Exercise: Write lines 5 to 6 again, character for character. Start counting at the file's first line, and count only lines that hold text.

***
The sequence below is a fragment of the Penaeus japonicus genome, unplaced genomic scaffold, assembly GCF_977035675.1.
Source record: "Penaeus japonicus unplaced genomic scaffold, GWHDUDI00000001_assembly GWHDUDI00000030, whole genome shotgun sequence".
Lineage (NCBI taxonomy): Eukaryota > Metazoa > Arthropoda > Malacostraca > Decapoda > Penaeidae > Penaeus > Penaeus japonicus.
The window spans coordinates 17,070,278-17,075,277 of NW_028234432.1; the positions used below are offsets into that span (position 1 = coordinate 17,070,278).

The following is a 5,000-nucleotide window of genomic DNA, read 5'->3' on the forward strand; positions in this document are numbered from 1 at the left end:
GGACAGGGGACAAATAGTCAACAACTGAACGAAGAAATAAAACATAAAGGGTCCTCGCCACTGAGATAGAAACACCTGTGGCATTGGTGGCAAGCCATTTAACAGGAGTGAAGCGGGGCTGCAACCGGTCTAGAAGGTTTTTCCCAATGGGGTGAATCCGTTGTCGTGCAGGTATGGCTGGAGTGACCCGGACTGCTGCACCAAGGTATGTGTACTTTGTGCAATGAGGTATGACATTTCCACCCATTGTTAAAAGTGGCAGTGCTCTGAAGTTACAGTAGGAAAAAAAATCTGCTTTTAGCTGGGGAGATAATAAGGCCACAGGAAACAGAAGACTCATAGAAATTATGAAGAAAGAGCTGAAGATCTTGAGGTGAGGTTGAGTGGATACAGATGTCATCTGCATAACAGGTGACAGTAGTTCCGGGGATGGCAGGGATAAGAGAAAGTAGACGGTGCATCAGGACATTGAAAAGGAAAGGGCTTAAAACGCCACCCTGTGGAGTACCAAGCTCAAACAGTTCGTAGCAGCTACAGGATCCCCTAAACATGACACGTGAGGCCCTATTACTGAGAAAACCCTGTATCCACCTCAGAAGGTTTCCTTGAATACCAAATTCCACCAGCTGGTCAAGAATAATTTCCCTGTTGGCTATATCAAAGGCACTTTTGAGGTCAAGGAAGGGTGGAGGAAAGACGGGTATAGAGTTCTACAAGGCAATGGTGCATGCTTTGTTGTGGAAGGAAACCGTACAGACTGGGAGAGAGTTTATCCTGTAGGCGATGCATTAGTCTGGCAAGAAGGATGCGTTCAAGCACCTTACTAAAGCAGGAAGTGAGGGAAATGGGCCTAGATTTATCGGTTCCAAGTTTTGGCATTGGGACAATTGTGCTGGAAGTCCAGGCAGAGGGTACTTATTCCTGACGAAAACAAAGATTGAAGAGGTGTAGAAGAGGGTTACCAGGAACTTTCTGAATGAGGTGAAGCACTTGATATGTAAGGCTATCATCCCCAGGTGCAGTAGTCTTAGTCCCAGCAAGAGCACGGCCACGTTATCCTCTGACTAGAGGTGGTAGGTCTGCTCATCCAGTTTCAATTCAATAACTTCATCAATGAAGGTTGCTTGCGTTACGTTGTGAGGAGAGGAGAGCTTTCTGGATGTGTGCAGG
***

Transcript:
The following is a 5,000-nucleotide window of genomic DNA, read 5'->3' on the forward strand; positions in this document are numbered from 1 at the left end:
GGACAGGGGACAAATAGTCAACAACTGAACGAAGAAATAAAACATAAAGGGTCCTCGCCACTGAGATAGAAACACCTGTGGCATTGGTGGCAAGCCATTTAACAGGAGTGAAGCGGGGCTGCAACCGGTCTAGAAGGTTTTTCCCAATGGGGTGAATCCGTTGTCGTGCAGGTATGGCTGGAGTGACCCGGACTGCTGCACCAAGGTATGTGTACTTTGTGCAATGAGGTATGACATTTCCACCCATTGTTAAAAGTGGCAGTGCTCTGAAGTTACAGTAGGAAAAAAAATCTGCTTTTAGCTGGGGAGATAATAAGGCCACAGGAAACAGAAGACTCATAGAAATTATGAAGAAAGAGCTGAAGATCTTGAGGTGAGGTTGAGTGGATACAGATGTCATCTGCATAACAGGTGACAGTAGTTCCGGGGATGGCAGGGATAAGAGAAAGTAGACGGTGCATCAGGACATTGAAAAGGAAAGGGCTTAAAACGCCACCCTGTGGAGTACCAAGCTCAAACAGTTCGTAGCAGCTACAGGATCCCCTAAACATGACACGTGAGGCCCTATTACTGAGAAAACCCTGTATCCACCTCAGAAGGTTTCCTTGAATACCAAATTCCACCAGCTGGTCAAGAATAATTTCCCTGTTGGCTATATCAAAGGCACTTTTGAGGTCAAGGAAGGGTGGAGGAAAGACGGGTATAGAGTTCTACAAGGCAATGGTGCATGCTTTGTTGTGGAAGGAAACCGTACAGACTGGGAGAGAGTTTATCCTGTAGGCGATGCATTAGTCTGGCAAGAAGGATGCGTTCAAGCACCTTACTAAAGCAGGAAGTGAGGGAAATGGGCCTAGATTTATCGGTTCCAAGTTTTGGCATTGGGACAATTGTGCTGGAAGTCCAGGCAGAGGGTACTTATTCCTGACGAAAACAAAGATTGAAGAGGTGTAGAAGAGGGTTACCAGGAACTTTCTGAATGAGGTGAAGCACTTGATATGTAAGGCTATCATCCCCAGGTGCAGTAGTCTTAGTCCCAGCAAGAGCACGGCCACGTTATCCTCTGACTAGAGGTGGTAGGTCTGCTCATCCAGTTTCAATTCAATAACTTCATCAATGAAGGTTGCTTGCGTTACGTTGTGAGGAGAGGAGAGCTTTCTGGATGTGTGCAGG